|My father-in-law surrounded by my three oldest sons--summer 1988.|
Dad was one of those men who was born to be a father. He and my mother-in-law raised eight children--four sons and four daughters--who all grew up to be intelligent, educated, hard-working, decent, moral people. Eight people who never stopped practicing the Catholic Faith that their parents instilled in them. Eight people with a love for life, for family, for sports, for Notre Dame, and for laughter. Eight people who are a joy to be around. He had a lot to be proud of, and he was.
Dad was an extraordinary man--a man who doted on and delighted in his own offspring, but was a father figure to many other young people as well. I was privileged to spend a lot of time with Dad as a young girl, because I started dating my husband when we were both only fifteen. Before my husband got his license, Dad would drive me back home whenever I spent an evening at the Pearl homestead (which was quite often), and although I was the shyest person on the planet, I enjoyed talking with him during those fifteen minute rides. I left for my freshman year of college about a week after my husband (who'd had to go out to Notre Dame early for a Navy ROTC orientation), and the night before I was to leave, I had dinner out at my husband's house. When Dad drove me back home, he launched into one of the fatherly "Well, you're about to start a whole new chapter in your life" speeches for which he was well known. Just recalling that speech today when I was on the phone with my husband brought tears to my eyes. It is hard to put into words what that man meant to me. And I'm not even one of his actual children!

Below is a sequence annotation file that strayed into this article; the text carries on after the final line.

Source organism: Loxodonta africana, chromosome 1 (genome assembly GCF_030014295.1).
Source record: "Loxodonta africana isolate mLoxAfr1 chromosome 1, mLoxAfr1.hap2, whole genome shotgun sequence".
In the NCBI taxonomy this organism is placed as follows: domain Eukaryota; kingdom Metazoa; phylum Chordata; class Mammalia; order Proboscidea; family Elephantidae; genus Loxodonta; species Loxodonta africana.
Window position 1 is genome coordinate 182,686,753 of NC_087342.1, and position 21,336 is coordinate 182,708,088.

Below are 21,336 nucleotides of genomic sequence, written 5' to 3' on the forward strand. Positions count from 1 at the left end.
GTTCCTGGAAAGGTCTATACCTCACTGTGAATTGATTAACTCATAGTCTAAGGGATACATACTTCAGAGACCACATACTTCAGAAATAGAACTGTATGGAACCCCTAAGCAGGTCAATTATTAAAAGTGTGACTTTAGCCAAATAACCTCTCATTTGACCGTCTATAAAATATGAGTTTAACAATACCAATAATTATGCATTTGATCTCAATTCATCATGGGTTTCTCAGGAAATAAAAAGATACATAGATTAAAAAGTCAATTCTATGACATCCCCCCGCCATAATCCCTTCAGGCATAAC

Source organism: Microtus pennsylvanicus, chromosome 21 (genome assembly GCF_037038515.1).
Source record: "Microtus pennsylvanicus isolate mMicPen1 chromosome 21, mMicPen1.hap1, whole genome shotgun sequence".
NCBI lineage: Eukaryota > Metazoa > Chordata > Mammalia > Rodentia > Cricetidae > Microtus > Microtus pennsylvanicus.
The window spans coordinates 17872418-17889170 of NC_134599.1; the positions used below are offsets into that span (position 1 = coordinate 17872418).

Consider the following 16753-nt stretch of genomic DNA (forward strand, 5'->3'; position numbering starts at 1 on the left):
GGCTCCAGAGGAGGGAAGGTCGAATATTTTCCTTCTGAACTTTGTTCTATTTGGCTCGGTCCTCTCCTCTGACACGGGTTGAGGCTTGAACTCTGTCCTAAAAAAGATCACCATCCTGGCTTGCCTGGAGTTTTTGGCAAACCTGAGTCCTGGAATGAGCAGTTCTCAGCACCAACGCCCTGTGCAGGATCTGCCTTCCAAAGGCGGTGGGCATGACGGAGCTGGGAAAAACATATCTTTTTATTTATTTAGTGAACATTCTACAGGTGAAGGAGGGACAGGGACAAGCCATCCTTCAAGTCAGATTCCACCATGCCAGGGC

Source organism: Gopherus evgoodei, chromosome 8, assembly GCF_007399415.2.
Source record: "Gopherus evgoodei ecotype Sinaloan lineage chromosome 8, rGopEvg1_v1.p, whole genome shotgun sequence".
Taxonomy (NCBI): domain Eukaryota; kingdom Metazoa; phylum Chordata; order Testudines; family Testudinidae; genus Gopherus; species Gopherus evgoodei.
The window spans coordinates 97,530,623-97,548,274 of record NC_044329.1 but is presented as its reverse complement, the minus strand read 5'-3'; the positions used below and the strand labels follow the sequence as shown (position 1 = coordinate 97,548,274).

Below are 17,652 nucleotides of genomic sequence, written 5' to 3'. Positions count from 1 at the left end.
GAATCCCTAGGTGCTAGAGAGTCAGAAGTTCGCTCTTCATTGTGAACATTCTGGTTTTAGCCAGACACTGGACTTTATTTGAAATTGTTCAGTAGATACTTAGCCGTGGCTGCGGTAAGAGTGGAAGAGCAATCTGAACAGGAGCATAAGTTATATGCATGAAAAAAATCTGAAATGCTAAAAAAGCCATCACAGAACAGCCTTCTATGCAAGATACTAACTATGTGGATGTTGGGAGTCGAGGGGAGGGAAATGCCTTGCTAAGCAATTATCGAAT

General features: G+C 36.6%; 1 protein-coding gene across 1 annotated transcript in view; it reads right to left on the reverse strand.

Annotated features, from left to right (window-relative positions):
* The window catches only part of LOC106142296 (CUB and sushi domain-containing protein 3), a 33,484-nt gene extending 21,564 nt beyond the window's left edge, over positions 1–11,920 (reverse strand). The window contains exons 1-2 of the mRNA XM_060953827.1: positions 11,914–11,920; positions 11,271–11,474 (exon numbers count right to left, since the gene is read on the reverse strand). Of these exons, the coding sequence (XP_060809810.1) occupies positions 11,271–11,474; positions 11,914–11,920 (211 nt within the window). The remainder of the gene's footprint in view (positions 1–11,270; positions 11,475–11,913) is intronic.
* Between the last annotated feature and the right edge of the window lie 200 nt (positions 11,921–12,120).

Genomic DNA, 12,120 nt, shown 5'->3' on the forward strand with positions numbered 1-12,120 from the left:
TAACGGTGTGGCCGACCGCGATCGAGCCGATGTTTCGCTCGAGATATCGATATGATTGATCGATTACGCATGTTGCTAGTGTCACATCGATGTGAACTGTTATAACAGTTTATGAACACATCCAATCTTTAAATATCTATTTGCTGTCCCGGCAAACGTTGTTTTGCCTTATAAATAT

It's tough to imagine a role that would make Dad even happier than that of father; but I believe that when the grandchildren arrived, the role of "Papa" became the crowning achievement of his life. He was never more delighted than when his house was filled with little ones--even if all the babies were crying at once!--and his grandchildren returned his affection in spades. They couldn't wait to get to "Papa's house" in the summer, to swim in "Papa's lake," and to ride in "Papa's boat." He was almost larger than life, with a booming voice and a deep, pleasing laugh that you could hear all the way down the block. The kids adored him.
When Dad died, he had 26 grandchildren already, two of whom were tiny infants he hadn't had a chance to meet yet. Six more came along after his death. How incredibly thrilled he would have been to meet these grandchildren. I can only imagine the reunion in Heaven someday!
Here's to you, Dad: you have been the most perfect example of what a father and a grandfather should be. You were an excellent role model for the man I married, a wonderful father like you who has now become a doting "Papa," too. You are missed, Dad; but certainly not forgotten.